# Key Terms Associated with Phase Diagrams

Example:
Water vapor at 1 atm and 110oC. Removing a small amount of energy would not cause any of the vapor to condense, but the temperature would decrease.
Example
:
Water vapor at 1 atm and 100oC. Removing a small amount of energy would cause some of the vapor to condense into a saturated liquid, but the temperature would not change.
Example
:
Water liquid and vapor in equilibrium at 1 atm and 100oC. Removing a small amount of energy would cause some of the vapor to condense, but the temperature would not decrease. Adding a small amount of energy would cause some of the liquid to vaporize, but the temperature would not increase.
Example
:
Liquid water at 1 atm and 100oC. Any additional energy would cause some of the liquid to vaporize into a saturated vapor, but the temperature would not increase.
Example:
Liquid water at 1 atm and 80oC. Adding a small amount of energy would not cause any of the liquid to vaporize, but the temperature would increase.
Subcooled Liquid :
Saturated Liquid :
Saturated Mixture :
Saturated Vapor :
Superheated Vapor:
A liquid at a temperature below its boiling point ( T < Tsat ) for the existing pressure.
A liquid at exactly the temperature ( Tsat ) at which it would boil at the existing pressure ( P = P* ).
A mixture of saturated liquid and saturated vapor in equilibrium. The temperature is the saturation temperature, Tsat ,and the pressure is called the vapor pressure P*= P.
A vapor at exactly the temperature ( Tsat ) at which it would condense at the existing pressure ( P = P* ).
A vapor at a temperature above its boiling point ( T > Tsat ) for the existing pressure.
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### Ch 2, Lesson B, Page 2 - Key Terms Associated with Phase Diagrams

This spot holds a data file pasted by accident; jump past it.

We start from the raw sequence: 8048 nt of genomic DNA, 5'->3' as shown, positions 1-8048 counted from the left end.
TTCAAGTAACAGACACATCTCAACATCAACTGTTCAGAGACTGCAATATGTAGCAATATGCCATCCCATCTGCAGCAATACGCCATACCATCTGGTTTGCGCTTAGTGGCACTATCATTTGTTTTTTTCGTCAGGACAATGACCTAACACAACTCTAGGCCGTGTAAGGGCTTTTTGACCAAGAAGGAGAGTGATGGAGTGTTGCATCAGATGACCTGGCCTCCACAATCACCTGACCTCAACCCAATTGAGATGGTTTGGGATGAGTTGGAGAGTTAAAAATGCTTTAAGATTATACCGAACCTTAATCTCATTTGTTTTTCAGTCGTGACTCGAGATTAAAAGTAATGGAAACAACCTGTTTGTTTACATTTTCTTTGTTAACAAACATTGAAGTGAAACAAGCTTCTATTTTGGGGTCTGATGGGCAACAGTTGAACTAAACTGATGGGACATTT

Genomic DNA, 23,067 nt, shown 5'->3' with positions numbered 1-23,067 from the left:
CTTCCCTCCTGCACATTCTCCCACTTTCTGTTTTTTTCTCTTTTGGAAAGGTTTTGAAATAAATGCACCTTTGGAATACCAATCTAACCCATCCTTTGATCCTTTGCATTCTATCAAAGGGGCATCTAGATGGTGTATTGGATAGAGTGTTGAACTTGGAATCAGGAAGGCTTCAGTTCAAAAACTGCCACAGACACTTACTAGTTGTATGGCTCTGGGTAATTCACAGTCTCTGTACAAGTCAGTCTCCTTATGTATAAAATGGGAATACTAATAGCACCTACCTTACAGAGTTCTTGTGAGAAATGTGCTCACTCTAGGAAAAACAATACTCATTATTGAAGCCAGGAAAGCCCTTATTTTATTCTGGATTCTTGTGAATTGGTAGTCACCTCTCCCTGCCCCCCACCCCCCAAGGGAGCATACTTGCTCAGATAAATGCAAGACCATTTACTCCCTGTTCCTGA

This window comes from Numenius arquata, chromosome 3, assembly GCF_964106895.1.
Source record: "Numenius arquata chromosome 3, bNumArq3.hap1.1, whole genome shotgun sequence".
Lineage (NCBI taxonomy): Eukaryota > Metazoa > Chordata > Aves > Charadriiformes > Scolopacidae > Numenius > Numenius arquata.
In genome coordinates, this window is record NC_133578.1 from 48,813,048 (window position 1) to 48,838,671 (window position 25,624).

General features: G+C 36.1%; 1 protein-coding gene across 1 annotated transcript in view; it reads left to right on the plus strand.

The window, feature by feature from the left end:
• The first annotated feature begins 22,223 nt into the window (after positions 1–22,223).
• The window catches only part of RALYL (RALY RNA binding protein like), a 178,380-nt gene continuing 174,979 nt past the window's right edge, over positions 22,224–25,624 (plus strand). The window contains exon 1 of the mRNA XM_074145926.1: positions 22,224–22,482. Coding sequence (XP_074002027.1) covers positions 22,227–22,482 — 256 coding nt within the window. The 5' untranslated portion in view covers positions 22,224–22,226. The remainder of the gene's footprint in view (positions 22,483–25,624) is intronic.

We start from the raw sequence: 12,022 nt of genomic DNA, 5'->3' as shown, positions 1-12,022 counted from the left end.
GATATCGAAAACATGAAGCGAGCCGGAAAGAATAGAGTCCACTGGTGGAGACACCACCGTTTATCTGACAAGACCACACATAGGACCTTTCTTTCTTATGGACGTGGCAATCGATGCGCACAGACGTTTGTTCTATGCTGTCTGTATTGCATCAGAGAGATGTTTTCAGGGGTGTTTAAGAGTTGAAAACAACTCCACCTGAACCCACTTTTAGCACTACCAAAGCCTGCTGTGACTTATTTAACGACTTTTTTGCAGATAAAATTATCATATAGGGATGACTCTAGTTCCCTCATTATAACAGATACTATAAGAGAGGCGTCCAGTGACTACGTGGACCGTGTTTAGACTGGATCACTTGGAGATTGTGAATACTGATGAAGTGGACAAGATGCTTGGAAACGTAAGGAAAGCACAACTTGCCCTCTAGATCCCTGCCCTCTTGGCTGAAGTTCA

• We’re going to start by focusing on vapor-liquid equilibrium, VLE for short. The concept of saturation is the key to understanding VLE. We all know that at 1 atm water boils at 100oC, right ?  This tells us two very important things.
• 1 – The saturation temperature, Tsat of water at 1 atm is 100oC.
• 2 – The vapor pressure of water at 100oC, P*(100oC) is 1 atm.
• The idea of a saturation temperature is pretty intuitive, but vapor pressure can be confusing.
• Vapor pressure is the pressure that a liquid COULD overcome in order to boil.  Vapor pressure depends on temperature only.
• For example, the vapor pressure of water at 80oC is LESS than 1 atm.  Water at 1 atm and 80oC doesn’t boil.  We would have to reduce the pressure to less than a half an atm in order to get the water to boil at 80oC.
• The vapor pressure of water at 110oC is GREATER than 1 atm.  This means that water at 110oC would boil even if the pressure were greater than 1 atm. OK, so now what does saturation mean ?
• A sat’d liquid is a liquid that is AT the saturation temperature or boiling point that corresponds to the existing pressure.
• So, liquid water at 1 atm and 100oC is a saturated liquid.  In this case, Tsat = 100oC and P = P*(100oC) = 1 atm.
• Now, if you put a tiny bit more energy into a sat’d liquid and keep the pressure constant, some of the liquid would BOIL or evaporate and create a vapor phase.
• The cool part is that the temperature would not change.  The liquid and the vapor would both exist, in equilibrium, at 100oC.
• The vapor bubble that forms would be a sat’d vapor at Tsat = 100oC and P = P*(100oC) = 1 atm
• A sat’d vapor is a vapor at the saturation temperature that corresponds to the existing pressure.
• If you take a tiny bit of energy out of a sat’d vapor, keeping the pressure constant, some of the vapor will condense and create a liquid phase.  That liquid phase will be a sat’d liquid.
• Do you see ?  Sat’d vapor and liquid are phases that ARE or at least COULD be in equilibrium with each other.
• So what if we have liquid water at 1 atm and only 25oC ?  Is this a sat’d liquid ?  NO, because T (25oC) is less than Tsat at 1 atm (100oC).  Understand ?  This is called a subcooled liquid because it exists at a temperature BELOW the saturation temperature for that pressure.
• Similarly, what if we have water vapor at 1atm and 125oC ?  This NOT a sat’d vapor because T > Tsat.  This is called a superheated vapor.